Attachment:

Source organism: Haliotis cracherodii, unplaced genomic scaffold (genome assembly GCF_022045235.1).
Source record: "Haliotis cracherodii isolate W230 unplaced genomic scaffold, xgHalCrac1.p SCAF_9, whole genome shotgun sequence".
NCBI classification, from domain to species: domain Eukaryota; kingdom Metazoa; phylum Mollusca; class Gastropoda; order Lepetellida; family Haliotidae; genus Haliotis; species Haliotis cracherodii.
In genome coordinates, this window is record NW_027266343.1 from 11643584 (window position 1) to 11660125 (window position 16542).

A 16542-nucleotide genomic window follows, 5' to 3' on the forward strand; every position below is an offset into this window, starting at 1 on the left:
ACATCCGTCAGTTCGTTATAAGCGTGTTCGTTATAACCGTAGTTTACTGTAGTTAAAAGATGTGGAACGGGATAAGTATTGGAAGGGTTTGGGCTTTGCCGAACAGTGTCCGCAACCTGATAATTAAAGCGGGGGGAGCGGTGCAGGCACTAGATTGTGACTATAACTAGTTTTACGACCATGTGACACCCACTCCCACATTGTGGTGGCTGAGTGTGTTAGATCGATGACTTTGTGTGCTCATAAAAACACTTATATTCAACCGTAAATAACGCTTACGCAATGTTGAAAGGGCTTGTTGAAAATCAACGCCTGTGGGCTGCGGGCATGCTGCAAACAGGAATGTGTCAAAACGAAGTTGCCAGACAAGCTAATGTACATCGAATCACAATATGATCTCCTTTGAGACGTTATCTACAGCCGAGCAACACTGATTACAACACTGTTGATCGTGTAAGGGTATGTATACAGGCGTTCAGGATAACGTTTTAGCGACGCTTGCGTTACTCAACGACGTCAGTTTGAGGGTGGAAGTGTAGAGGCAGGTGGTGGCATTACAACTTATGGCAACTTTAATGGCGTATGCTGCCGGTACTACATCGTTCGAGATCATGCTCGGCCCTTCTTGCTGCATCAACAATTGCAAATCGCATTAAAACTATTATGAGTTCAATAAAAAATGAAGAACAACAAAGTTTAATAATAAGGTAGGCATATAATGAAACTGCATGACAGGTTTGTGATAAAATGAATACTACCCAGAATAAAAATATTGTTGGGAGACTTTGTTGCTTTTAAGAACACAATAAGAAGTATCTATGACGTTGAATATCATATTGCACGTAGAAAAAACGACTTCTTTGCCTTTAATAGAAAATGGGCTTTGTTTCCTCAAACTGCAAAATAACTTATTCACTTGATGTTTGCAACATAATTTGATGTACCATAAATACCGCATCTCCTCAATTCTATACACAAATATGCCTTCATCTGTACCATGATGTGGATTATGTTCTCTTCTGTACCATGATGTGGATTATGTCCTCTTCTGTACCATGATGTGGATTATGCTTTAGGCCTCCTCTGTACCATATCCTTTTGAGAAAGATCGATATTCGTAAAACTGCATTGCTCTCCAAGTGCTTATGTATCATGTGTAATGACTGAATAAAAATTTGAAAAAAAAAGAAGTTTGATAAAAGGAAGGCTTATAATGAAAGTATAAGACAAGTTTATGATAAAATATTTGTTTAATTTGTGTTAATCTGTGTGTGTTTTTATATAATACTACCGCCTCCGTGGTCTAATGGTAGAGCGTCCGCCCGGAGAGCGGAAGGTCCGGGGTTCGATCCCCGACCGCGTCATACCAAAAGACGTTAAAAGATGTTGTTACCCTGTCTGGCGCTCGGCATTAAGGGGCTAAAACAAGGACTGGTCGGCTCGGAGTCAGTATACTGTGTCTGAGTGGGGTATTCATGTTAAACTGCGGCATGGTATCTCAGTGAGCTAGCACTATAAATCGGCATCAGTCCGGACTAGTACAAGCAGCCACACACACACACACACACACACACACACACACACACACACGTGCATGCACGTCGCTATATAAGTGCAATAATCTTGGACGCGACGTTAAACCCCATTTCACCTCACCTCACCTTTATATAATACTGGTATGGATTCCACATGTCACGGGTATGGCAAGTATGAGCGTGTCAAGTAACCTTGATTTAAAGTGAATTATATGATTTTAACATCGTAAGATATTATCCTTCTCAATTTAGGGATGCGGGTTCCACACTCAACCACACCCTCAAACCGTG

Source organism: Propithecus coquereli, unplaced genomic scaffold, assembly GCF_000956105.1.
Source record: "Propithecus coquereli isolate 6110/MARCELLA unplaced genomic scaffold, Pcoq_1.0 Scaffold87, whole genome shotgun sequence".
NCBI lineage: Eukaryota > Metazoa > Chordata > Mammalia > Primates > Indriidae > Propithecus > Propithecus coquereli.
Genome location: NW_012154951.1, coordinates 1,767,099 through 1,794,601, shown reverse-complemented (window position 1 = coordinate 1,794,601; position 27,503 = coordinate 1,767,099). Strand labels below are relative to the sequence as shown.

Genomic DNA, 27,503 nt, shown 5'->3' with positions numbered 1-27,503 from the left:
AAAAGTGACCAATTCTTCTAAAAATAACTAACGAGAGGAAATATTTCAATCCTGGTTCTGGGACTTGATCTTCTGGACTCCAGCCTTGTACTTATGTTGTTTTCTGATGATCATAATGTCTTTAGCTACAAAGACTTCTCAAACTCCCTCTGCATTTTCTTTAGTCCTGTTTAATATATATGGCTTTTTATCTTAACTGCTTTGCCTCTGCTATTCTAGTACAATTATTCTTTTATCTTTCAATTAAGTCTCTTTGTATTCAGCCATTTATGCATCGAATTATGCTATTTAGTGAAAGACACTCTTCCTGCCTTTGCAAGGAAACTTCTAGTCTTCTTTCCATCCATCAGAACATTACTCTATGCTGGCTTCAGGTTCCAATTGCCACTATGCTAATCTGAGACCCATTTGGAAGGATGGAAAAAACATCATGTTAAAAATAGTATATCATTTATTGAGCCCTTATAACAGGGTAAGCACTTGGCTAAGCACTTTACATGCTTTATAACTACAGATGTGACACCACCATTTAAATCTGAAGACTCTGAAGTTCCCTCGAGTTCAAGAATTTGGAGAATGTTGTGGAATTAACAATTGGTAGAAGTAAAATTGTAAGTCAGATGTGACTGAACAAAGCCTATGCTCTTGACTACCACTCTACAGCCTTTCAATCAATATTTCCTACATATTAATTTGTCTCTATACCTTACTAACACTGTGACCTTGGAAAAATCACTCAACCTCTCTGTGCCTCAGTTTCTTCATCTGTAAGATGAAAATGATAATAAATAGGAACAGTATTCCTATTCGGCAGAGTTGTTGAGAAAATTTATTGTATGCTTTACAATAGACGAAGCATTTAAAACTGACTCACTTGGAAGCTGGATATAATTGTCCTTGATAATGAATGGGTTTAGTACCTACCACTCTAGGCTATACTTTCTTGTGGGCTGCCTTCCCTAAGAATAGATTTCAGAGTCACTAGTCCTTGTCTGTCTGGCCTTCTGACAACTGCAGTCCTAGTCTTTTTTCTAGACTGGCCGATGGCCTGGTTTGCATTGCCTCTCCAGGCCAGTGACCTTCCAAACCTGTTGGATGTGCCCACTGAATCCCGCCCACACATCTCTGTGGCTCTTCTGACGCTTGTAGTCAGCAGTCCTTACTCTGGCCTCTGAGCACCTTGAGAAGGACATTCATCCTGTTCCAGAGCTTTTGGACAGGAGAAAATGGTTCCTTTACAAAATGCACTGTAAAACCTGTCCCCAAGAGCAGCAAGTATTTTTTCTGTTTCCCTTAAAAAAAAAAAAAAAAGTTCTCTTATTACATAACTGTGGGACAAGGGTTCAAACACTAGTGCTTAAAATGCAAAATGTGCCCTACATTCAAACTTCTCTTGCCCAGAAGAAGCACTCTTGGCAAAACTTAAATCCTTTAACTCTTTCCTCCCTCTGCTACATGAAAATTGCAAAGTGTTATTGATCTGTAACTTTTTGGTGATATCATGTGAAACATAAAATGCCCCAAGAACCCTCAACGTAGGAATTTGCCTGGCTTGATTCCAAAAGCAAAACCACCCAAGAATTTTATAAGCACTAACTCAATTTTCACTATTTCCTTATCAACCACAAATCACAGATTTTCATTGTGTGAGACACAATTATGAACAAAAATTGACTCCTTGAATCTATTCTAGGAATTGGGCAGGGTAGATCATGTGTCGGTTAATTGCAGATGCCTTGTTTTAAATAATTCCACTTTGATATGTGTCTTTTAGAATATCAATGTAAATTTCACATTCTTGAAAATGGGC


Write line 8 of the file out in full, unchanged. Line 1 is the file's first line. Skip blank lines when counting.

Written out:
Source record: "Propithecus coquereli isolate 6110/MARCELLA unplaced genomic scaffold, Pcoq_1.0 Scaffold87, whole genome shotgun sequence".